Prostitution: Sex Work, Policy and Politics
Publication Year: 2009
Many commentators have attempted to analyze and explain the nature of prostitution. However this is the first textbook to offer a complete overview of the way it operates within contemporary society, its characteristics, organizational structures, and cultural contexts. The book also explores how criminal, social, and health policies have sought to regulate and control the selling of sex. Written by leading experts with over 20 years’ experience in researching and teaching on the field, this is a must for all criminology, criminal justice, and sociology students taking modules in sex industry and prostitution studies.
- Front Matter
- Back Matter
- Subject Index
- Chapter 1: The Sociology of Sex Work
- Chapter 2: The Cultural Context of Commerce and Sex
- Chapter 3: Sex Workers and Sex Work
- Chapter 4: Children, Young People and Commercial Sexual Exploitation (CSEC)
- Chapter 5: Buying Sexual Services
- Chapter 6: Sex Workers, Labour Rights and Unionization
- Chapter 7: Crime, Justice and the Sex Industry
- Chapter 8: Communities, Services and Welfare
- Chapter 9: Globalization and the Sex Trade
- Chapter 10: Researching the Sex Industry
© Teela Sanders, Maggie O'Neill and Jane Pitcher 2009
Apart from any fair dealing for the purposes of research or private study, or criticism or review, as permitted under the Copyright, Designs and Patents Act, 1988, this publication may be reproduced, stored or transmitted in any form, or by any means, only with the prior permission in writing of the publishers, or in the case of reprographic reproduction, in accordance with the terms of licences issued by the Copyright Licensing Agency. Enquiries concerning reproduction outside those terms should be sent to the publishers.
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List of Figures[Page viii]
- 3.1 O'Neill and Campbell (2001) Participatory Action Research Project ‘Safety SoapBox: Sharing our true colours’. Image created by female sex worker. http://www.safetysoapbox.co.uk/gallery2.htm45
- 4.1 Prevention of Grooming Information Card 70
- 4.2 Trapped, hands all over them, being smacked and hit 70
- 4.3 The symbols on the cage include statements such as ‘buying me expensive things' 71
- 6.1 The Red Umbrella symbol of the International Union of Sex Workers 99
- 6.2 Demonstration about indiscriminate rescues and raids of sex workers. Organized by the voluntary organization Sangram, Maharashtra, India. http://www.sangram.org/105
- 9.1 International Day to End Violence Against Sex Workers 157
- 10.1 Image created by a resident whose views on sex workers changed during the course of the project 172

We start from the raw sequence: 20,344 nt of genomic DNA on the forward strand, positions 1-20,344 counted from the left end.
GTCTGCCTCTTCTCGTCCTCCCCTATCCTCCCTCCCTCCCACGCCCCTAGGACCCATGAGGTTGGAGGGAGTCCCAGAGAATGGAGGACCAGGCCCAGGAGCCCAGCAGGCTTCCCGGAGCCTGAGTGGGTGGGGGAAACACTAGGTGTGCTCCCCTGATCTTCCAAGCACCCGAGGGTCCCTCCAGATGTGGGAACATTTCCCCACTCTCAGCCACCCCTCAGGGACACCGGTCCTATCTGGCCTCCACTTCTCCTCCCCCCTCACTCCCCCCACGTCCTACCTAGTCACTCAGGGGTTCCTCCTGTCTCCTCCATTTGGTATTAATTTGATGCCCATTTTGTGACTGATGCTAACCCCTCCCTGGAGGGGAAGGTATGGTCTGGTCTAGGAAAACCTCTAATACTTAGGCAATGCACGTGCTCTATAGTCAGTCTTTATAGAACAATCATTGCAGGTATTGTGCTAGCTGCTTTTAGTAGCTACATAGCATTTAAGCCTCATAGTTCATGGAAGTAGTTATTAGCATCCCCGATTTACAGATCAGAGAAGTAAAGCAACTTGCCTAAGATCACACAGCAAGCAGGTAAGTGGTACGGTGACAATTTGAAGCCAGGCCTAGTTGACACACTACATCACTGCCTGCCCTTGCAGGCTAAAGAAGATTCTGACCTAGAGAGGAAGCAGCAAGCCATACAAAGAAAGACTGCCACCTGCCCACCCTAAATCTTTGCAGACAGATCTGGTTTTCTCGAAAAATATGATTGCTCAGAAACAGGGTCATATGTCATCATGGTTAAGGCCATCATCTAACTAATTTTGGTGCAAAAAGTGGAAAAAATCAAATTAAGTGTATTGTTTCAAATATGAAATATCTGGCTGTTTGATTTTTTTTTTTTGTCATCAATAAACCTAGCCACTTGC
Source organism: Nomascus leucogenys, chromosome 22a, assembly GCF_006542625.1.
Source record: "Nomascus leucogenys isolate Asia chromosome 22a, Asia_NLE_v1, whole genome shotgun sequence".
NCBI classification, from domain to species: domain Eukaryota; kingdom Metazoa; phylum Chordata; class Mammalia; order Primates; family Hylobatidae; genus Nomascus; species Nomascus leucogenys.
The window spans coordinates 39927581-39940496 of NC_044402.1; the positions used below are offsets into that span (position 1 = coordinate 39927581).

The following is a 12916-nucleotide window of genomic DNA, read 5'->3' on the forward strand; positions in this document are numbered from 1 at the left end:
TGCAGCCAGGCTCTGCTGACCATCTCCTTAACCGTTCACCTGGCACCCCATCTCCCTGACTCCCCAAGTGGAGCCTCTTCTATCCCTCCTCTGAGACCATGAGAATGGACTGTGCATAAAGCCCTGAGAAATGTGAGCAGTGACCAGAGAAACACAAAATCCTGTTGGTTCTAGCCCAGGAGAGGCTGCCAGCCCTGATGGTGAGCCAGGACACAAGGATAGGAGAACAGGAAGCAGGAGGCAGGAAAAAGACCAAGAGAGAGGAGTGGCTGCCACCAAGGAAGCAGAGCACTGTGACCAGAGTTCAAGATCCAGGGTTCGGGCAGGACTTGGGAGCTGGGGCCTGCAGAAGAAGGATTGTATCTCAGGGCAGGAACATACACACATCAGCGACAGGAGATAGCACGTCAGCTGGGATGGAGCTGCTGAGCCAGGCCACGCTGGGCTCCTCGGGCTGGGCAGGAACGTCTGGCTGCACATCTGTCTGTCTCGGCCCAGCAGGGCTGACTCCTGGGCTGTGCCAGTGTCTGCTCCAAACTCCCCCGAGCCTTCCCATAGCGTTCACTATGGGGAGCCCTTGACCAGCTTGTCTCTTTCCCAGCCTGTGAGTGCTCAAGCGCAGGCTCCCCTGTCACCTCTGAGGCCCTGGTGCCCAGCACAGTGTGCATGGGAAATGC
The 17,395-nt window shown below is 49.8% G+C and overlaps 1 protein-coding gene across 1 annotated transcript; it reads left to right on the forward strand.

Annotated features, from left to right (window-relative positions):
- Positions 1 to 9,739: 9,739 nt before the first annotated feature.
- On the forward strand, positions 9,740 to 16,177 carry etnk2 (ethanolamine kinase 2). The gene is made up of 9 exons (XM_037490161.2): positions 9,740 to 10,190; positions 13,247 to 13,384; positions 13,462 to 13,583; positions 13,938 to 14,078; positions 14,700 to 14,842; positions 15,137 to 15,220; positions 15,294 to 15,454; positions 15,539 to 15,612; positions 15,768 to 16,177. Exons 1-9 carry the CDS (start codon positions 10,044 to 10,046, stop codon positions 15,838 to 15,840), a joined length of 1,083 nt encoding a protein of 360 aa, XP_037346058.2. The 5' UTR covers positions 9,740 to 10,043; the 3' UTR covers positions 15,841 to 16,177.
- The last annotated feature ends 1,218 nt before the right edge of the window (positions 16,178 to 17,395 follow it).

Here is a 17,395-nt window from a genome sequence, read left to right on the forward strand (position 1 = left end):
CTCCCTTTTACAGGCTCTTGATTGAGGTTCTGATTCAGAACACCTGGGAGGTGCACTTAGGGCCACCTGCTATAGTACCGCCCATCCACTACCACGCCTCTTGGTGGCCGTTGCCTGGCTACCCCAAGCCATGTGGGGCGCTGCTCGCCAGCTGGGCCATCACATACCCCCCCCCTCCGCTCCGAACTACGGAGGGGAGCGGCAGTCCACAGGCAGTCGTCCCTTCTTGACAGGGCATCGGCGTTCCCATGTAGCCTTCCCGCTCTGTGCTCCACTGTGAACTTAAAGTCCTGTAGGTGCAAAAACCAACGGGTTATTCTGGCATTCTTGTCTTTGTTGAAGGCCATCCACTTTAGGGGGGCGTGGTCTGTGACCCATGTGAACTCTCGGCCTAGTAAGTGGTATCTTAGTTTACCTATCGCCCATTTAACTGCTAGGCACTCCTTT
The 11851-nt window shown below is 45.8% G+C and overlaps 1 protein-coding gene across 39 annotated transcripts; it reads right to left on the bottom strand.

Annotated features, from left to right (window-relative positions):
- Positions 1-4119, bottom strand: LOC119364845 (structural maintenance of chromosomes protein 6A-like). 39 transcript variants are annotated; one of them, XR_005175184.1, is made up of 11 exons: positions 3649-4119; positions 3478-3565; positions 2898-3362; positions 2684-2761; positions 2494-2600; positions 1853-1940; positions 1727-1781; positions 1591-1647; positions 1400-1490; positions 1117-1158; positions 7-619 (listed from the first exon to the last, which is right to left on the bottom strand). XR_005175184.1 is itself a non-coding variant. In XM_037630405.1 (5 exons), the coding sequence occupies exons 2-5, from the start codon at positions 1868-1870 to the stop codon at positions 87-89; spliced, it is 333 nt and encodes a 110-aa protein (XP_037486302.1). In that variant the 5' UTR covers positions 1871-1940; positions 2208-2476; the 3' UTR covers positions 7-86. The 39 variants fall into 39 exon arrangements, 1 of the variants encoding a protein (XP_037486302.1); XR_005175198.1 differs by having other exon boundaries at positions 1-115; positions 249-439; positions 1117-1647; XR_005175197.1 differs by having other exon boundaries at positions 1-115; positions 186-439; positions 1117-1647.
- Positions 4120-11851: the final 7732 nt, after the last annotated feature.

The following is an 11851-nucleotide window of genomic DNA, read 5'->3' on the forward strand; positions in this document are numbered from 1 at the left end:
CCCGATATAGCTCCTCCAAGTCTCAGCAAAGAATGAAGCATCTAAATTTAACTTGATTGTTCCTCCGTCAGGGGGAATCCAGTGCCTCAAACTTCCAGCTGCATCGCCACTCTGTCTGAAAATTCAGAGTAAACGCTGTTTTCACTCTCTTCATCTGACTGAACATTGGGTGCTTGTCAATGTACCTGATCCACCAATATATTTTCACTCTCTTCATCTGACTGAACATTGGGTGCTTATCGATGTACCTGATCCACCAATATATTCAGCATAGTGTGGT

List of Tables[Page ix]
- 2.1 Sites of direct sex work 20
- 2.2 Sites of indirect sex work 20
- 2.3 Scambler's (2007) ‘Typology of sex work careers' 24
- 4.1 Sexual Offences Act 2003 56
- 4.2 Legislation and policy guidance for children under 18 years 62
- 5.1 A typology of male involvement in buying sex across the lifecourse 80
- 7.1 The legal regulation of prostitution in Victorian England 115
- 7.2 Key legislation pertaining to street sex work, England, Wales and Scotland 117
- 7.3 Summary of contemporary key legislation and policy 119
- 7.4 Models of controlling prostitution 123
- 9.1 Relevant international and European instruments 153
Many thanks to Kate Green for permission to reprint the image on the cover. Images are contributed from the ‘Working Together to Create Change’ participatory action research project, funded by Walsall South Health Action Zone led by Maggie O'Neill and Rosie Campbell in partnership with Walsall Community Arts, Walsall Youth Arts, local support agencies, local residents and local sex workers (http://www.safetysoapbox.co.uk). Images reprinted (Figures 3.1, 4.1, 4.2, 4.3, 10.1) with kind permission of artist Kate Green. The images are a product of the expression and sharing of sex workers and residents, and we thank everyone for their commitment to this art project.
Maggie and Teela would both like to thank our students, past, and present, who have taken such a keen and critical interest in the sex industry and our own work. We have been privileged to teach our own research and hopefully inspire others. We would particularly like to thank Susan Lopez-Embury for her knowledge and the time and expertise she dedicated to writing parts of Chapter 6. Her continued efforts to work for sex worker rights are an inspiration.
Finally, but most importantly, the authors would like to thank the sex workers and staff in support projects who have contributed their time, knowledge and views to inform our research over many years.
- Arrest referral – usually relating to problem drug users, arrest referral schemes identify problem users as they pass through the criminal justice system and refer them to treatment agencies.
- ASBO – a civil order made in court for which the police, local authorities and registered landlords can apply. Their aim is to protect neighbourhoods from anti-social behaviour that causes distress and harassment. An ASBO might prohibit a sex worker from entering a specific area. Breach of an order is a criminal offence.
- Bondage – a sexual practice in which the partners derive additional pleasure through physical restraint or binding.
- Breast relief – A sexual service which involves the stimulation of the penis by the breasts and/or cleavage.
- Brothel – a house or establishment used by more than one woman, for the purposes of prostitution. Also known as a massage parlour.